Get Your Vehicle Ready For Winter!

Where did the summer go? Didn't it just get here? What the..? When the temperature starts to drop it's a harsh reminder that months of cold, sloppy, icy winter driving are on the way, and it's time to get your car ready.

Clean your vehicle inside and out

Both the interior and exterior of your car are vulnerable to snow, ice and road salt, so use the nice autumn days to do a complete detailing of your car.

-Thoroughly wash and wax your vehicle to protect your paint from the elements.
-Be sure to do the wash and wax before temperatures drop below 55 degrees Fahrenheit.
-A clean and freshly waxed car helps snow and ice brush off easier.
-Switch your carpeted floor mats or cover them up with a set of water-resistant vinyl, molded or rubber mats.

Test the battery and electrical systems

Cold weather can wreak havoc on your vehicle's electrical system and battery, and the increased power demands of defrosters, windshield wipers and heating systems makes an electrical system test a must.

-A simple battery test can be preformed by turning on your vehicle's headlights before starting the engine. If you notice the lights get brighter once the engine is running, a more thorough battery test is recommended.
-Checking voltage with a voltmeter or measuring electrolyte levels for an unsealed, low-maintenance battery are two examples of such tests. If your tests show the voltage lower than 12.4V or if electrolyte-specific gravity resides below 1.225, a recharge or replacement of the battery is likely required.
-If you're not comfortable performing battery tests yourself, any reputable mechanic should be able to run a quick diagnostic test on your battery and charging system. Some auto parts stores are even able to do this.
-Make sure your headlights, taillights, back up lights, and signal lights (including your hazards) illuminate with a visual check.

Check coolant and other fluids

While it's more common to worry about the cooling system in the summer, it's just as important to check it in the winter. If your car's coolant is not mixed correctly, it could freeze and cause all sorts of problems for you and your checkbook.

-Check the coolant level, which may require looking at a marked level indicator on the overflow reservoir, or popping the radiator cap.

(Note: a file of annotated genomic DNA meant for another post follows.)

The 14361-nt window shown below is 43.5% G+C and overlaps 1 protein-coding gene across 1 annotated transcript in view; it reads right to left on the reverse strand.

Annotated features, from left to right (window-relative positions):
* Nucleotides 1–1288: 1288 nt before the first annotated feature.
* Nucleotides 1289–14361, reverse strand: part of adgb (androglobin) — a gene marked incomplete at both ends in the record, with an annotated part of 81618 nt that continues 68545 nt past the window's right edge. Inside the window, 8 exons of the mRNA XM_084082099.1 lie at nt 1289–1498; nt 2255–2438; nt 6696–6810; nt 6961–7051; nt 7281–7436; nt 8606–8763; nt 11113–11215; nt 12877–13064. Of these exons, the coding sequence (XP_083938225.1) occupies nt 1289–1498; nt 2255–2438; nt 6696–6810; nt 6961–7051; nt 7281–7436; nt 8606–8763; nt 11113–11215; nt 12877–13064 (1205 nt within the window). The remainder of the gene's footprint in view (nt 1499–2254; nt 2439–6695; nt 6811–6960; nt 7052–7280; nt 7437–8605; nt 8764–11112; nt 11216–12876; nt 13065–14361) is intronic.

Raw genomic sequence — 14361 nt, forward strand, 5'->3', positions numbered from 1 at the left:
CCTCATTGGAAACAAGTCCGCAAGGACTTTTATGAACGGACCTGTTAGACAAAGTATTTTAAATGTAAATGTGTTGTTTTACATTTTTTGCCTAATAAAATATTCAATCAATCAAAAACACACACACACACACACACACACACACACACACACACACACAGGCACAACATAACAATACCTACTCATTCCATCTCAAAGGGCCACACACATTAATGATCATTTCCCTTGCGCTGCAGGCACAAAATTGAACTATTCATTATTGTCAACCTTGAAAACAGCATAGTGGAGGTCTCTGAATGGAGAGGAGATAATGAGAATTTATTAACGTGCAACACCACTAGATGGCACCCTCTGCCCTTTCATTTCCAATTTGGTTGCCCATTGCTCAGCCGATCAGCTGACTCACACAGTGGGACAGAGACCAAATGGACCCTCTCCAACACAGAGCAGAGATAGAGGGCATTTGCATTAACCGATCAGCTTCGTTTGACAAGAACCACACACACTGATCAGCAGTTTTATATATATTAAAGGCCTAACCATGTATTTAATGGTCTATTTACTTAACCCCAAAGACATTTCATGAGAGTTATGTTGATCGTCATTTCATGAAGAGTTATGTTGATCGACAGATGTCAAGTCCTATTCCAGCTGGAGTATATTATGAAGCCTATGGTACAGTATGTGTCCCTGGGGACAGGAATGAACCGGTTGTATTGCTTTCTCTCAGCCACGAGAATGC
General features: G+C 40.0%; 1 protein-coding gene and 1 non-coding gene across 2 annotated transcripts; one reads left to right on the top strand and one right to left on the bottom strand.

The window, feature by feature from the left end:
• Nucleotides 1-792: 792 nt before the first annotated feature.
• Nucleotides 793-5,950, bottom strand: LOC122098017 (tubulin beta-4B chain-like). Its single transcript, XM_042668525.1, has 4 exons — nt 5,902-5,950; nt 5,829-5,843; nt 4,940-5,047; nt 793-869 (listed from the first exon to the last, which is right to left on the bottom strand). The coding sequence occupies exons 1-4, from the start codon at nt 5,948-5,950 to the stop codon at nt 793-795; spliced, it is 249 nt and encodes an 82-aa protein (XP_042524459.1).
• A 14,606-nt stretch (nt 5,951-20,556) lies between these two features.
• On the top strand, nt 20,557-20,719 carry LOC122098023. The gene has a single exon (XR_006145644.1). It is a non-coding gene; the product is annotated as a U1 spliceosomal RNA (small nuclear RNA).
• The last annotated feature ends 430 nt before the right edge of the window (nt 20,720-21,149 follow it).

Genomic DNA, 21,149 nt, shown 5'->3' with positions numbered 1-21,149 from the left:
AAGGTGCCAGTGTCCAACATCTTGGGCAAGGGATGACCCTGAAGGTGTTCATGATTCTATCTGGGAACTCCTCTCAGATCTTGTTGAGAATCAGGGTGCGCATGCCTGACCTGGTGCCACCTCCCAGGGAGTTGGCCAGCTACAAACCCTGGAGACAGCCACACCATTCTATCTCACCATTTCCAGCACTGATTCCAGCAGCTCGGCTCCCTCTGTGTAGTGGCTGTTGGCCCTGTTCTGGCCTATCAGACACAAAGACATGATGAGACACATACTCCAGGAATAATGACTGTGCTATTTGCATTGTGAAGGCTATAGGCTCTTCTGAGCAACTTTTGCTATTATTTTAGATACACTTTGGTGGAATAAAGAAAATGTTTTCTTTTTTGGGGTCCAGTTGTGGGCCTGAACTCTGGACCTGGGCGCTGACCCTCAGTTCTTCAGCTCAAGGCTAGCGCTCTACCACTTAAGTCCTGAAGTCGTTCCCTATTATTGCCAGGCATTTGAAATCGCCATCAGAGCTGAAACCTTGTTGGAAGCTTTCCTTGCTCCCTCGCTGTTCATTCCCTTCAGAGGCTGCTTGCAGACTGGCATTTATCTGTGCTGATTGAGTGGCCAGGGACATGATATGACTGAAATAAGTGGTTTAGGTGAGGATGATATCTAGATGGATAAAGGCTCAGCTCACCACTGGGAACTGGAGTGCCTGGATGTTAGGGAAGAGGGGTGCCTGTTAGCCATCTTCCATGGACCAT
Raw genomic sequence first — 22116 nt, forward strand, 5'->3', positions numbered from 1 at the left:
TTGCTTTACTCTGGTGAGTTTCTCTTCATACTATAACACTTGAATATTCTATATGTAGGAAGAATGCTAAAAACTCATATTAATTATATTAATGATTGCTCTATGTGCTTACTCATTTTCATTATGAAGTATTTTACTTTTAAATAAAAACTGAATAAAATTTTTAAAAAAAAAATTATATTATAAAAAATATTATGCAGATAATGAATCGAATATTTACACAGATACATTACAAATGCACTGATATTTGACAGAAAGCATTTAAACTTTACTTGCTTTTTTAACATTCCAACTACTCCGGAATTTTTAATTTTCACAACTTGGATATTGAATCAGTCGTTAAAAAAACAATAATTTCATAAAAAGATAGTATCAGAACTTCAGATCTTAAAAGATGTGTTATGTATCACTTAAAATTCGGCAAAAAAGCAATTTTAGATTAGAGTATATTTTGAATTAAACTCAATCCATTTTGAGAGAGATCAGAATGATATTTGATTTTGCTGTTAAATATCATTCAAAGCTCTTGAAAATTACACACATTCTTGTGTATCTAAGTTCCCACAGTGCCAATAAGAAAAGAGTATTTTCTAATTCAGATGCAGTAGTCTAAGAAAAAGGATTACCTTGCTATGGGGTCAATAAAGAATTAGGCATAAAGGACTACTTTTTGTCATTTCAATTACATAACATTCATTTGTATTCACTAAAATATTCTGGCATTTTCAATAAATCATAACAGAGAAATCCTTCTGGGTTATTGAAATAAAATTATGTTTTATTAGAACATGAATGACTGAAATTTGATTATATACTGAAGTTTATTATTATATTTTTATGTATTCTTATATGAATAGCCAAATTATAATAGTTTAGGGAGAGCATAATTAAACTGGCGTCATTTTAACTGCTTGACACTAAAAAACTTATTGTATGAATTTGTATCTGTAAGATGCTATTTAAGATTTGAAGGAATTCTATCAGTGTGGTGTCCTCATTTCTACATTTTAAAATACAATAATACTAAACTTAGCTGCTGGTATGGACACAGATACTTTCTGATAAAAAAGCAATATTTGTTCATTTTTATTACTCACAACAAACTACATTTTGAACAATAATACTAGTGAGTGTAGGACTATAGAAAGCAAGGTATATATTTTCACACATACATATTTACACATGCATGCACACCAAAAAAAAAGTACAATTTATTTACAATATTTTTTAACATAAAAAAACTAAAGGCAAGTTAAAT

-Never check the coolant when the car is hot, as the cooling system operates under pressure and hot coolant will burn.
-A 50/50 mixture of water and antifreeze is typically recommended for year-round driving, but check your owners manual for specifics.
-You can test the concentration of the coolant with a gauge found at any auto parts store or have your mechanic do it.
-After checking the coolant, examine the coolant hoses for leaks or signs of wear.
-Visually inspect other fluid reservoirs in the engine compartment for leaks, such as brakes, clutch, transmission fluid and oil.
-The change in seasonal temperatures may also dictate a change to a thinner viscosity engine oil. Check your owner's manual.

Maximize winter vision

Darkness and blinding snowstorm, coupled with shorter days, can dramatically reduce a motorist's vision during the winter.

-A working set of windshield wipers and an ample supply of winter washer fluid are the best ways to optimize limited visibility.
-Ensure that your wipers are fresh and have a clean wipe pattern.
-If you replace your wiper arms, also make sure that they don't lift from your windscreen at higher speeds.
-For optimal winter visibility, buying special winter wipers equipped with protective shields is an excellent idea.
-When buying winter washer fluid, look for a brand with a de-icer agent.

Equip for the road

Once your car is ship-shape for winter, make sure it's stocked with anything you might need, should unforeseen circumstances arise.

-You will need a soft-bristled snow brush and a plastic ice scraper, or one tool that combines the two.
-Other tools suited for unpredictable winter conditions include a collapsible shovel, a well-stocked emergency first aid kit and a set of jumper cables.
-For rural regions, add a set of tire chains to your trunk as it may be the only way you'll be able to drive. However, check your local laws to make sure it's legal to use chains in your area.
-In case your vehicle becomes stuck in deep snow you can either buy of set of traction pads or use some scrap pieces of carpet that you keep in the trunk. Kitty litter helps too.
-When packing for a longer trip include items such as a blanket, a flashlight, candles and a lighter, flares, and an extra bottle of windshield washer fluid.

Check your tires

Make sure they are all properly inflated and they have good, deep tread with no signs of cracking or dry rot.  The last you you want is to have a tire blow out on you in a blizzard.  Depending on your region, you may want to consider a good set of snow tires.

Good luck, and we'll see you in the spring!

Categories: Service